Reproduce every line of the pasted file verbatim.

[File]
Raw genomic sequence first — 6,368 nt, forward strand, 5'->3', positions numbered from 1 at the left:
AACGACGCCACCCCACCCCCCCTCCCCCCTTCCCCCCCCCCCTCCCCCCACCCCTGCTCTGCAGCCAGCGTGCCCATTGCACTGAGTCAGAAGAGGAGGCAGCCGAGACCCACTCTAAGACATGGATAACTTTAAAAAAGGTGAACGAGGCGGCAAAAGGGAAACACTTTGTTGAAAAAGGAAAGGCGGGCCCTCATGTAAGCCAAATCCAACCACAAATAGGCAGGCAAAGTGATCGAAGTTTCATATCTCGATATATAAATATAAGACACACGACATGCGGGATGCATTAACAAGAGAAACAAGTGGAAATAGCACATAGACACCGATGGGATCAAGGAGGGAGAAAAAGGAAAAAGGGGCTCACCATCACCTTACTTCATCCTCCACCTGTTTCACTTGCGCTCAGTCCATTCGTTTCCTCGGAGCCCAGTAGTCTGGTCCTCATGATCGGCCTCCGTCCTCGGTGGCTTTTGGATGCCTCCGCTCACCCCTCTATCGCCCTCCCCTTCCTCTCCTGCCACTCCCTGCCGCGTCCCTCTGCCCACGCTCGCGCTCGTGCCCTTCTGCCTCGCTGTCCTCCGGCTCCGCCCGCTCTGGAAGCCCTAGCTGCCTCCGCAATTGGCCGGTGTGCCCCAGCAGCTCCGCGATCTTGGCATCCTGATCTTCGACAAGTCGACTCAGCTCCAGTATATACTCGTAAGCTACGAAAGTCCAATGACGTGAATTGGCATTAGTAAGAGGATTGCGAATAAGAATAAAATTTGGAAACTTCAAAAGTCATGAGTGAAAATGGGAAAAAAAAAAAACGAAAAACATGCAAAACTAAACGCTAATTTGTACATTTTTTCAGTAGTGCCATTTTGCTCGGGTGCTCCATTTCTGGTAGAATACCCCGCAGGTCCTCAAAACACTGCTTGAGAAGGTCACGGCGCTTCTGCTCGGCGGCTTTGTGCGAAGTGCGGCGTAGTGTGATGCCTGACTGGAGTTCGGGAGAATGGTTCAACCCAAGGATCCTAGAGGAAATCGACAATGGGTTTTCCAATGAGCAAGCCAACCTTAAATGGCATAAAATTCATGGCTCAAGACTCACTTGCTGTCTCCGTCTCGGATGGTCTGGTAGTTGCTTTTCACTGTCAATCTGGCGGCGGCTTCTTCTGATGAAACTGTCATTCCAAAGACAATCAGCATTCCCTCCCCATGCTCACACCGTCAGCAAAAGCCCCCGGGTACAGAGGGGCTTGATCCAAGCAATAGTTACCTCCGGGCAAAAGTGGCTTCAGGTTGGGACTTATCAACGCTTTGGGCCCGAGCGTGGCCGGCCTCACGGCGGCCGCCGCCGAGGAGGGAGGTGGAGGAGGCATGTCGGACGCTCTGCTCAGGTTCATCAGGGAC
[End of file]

Raw genomic sequence first — 6,368 nt, forward strand, 5'->3', positions numbered from 1 at the left:
AACGACGCCACCCCACCCCCCCTCCCCCCTTCCCCCCCCCCCTCCCCCCACCCCTGCTCTGCAGCCAGCGTGCCCATTGCACTGAGTCAGAAGAGGAGGCAGCCGAGACCCACTCTAAGACATGGATAACTTTAAAAAAGGTGAACGAGGCGGCAAAAGGGAAACACTTTGTTGAAAAAGGAAAGGCGGGCCCTCATGTAAGCCAAATCCAACCACAAATAGGCAGGCAAAGTGATCGAAGTTTCATATCTCGATATATAAATATAAGACACACGACATGCGGGATGCATTAACAAGAGAAACAAGTGGAAATAGCACATAGACACCGATGGGATCAAGGAGGGAGAAAAAGGAAAAAGGGGCTCACCATCACCTTACTTCATCCTCCACCTGTTTCACTTGCGCTCAGTCCATTCGTTTCCTCGGAGCCCAGTAGTCTGGTCCTCATGATCGGCCTCCGTCCTCGGTGGCTTTTGGATGCCTCCGCTCACCCCTCTATCGCCCTCCCCTTCCTCTCCTGCCACTCCCTGCCGCGTCCCTCTGCCCACGCTCGCGCTCGTGCCCTTCTGCCTCGCTGTCCTCCGGCTCCGCCCGCTCTGGAAGCCCTAGCTGCCTCCGCAATTGGCCGGTGTGCCCCAGCAGCTCCGCGATCTTGGCATCCTGATCTTCGACAAGTCGACTCAGCTCCAGTATATACTCGTAAGCTACGAAAGTCCAATGACGTGAATTGGCATTAGTAAGAGGATTGCGAATAAGAATAAAATTTGGAAACTTCAAAAGTCATGAGTGAAAATGGGAAAAAAAAAAAACGAAAAACATGCAAAACTAAACGCTAATTTGTACATTTTTTCAGTAGTGCCATTTTGCTCGGGTGCTCCATTTCTGGTAGAATACCCCGCAGGTCCTCAAAACACTGCTTGAGAAGGTCACGGCGCTTCTGCTCGGCGGCTTTGTGCGAAGTGCGGCGTAGTGTGATGCCTGACTGGAGTTCGGGAGAATGGTTCAACCCAAGGATCCTAGAGGAAATCGACAATGGGTTTTCCAATGAGCAAGCCAACCTTAAATGGCATAAAATTCATGGCTCAAGACTCACTTGCTGTCTCCGTCTCGGATGGTCTGGTAGTTGCTTTTCACTGTCAATCTGGCGGCGGCTTCTTCTGATGAAACTGTCATTCCAAAGACAATCAGCATTCCCTCCCCATGCTCACACCGTCAGCAAAAGCCCCCGGGTACAGAGGGGCTTGATCCAAGCAATAGTTACCTCCGGGCAAAAGTGGCTTCAGGTTGGGACTTATCAACGCTTTGGGCCCGAGCGTGGCCGGCCTCACGGCGGCCGCCGCCGAGGAGGGAGGTGGAGGAGGCATGTCGGACGCTCTGCTCAGGTTCATCAGGGAC